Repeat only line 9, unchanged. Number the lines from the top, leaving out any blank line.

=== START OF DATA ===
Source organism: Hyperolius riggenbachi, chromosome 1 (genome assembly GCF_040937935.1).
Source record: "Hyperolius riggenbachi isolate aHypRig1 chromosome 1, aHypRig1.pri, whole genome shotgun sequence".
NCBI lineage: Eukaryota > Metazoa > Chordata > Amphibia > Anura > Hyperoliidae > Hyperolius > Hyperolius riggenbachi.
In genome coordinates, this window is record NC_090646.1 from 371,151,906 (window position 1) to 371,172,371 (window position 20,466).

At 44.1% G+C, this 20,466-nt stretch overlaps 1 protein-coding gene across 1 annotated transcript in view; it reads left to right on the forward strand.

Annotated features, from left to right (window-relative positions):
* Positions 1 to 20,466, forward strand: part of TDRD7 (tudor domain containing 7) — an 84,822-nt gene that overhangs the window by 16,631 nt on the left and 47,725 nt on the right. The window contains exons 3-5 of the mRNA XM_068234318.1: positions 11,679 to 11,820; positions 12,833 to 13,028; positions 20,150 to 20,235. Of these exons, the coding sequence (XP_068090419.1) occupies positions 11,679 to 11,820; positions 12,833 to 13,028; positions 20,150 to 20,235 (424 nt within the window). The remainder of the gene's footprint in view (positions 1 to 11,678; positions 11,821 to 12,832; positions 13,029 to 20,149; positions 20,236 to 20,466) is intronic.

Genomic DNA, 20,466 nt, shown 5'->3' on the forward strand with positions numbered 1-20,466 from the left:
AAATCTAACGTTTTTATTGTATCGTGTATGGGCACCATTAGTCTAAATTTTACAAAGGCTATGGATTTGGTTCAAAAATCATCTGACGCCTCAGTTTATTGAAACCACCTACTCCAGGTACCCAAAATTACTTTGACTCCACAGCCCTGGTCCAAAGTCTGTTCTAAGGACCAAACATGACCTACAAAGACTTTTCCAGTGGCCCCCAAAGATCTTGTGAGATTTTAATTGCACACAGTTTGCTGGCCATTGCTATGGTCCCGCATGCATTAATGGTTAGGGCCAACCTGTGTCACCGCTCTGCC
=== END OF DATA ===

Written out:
AAATCTAACGTTTTTATTGTATCGTGTATGGGCACCATTAGTCTAAATTTTACAAAGGCTATGGATTTGGTTCAAAAATCATCTGACGCCTCAGTTTATTGAAACCACCTACTCCAGGTACCCAAAATTACTTTGACTCCACAGCCCTGGTCCAAAGTCTGTTCTAAGGACCAAACATGACCTACAAAGACTTTTCCAGTGGCCCCCAAAGATCTTGTGAGATTTTAATTGCACACAGTTTGCTGGCCATTGCTATGGTCCCGCATGCATTAATGGTTAGGGCCAACCTGTGTCACCGCTCTGCC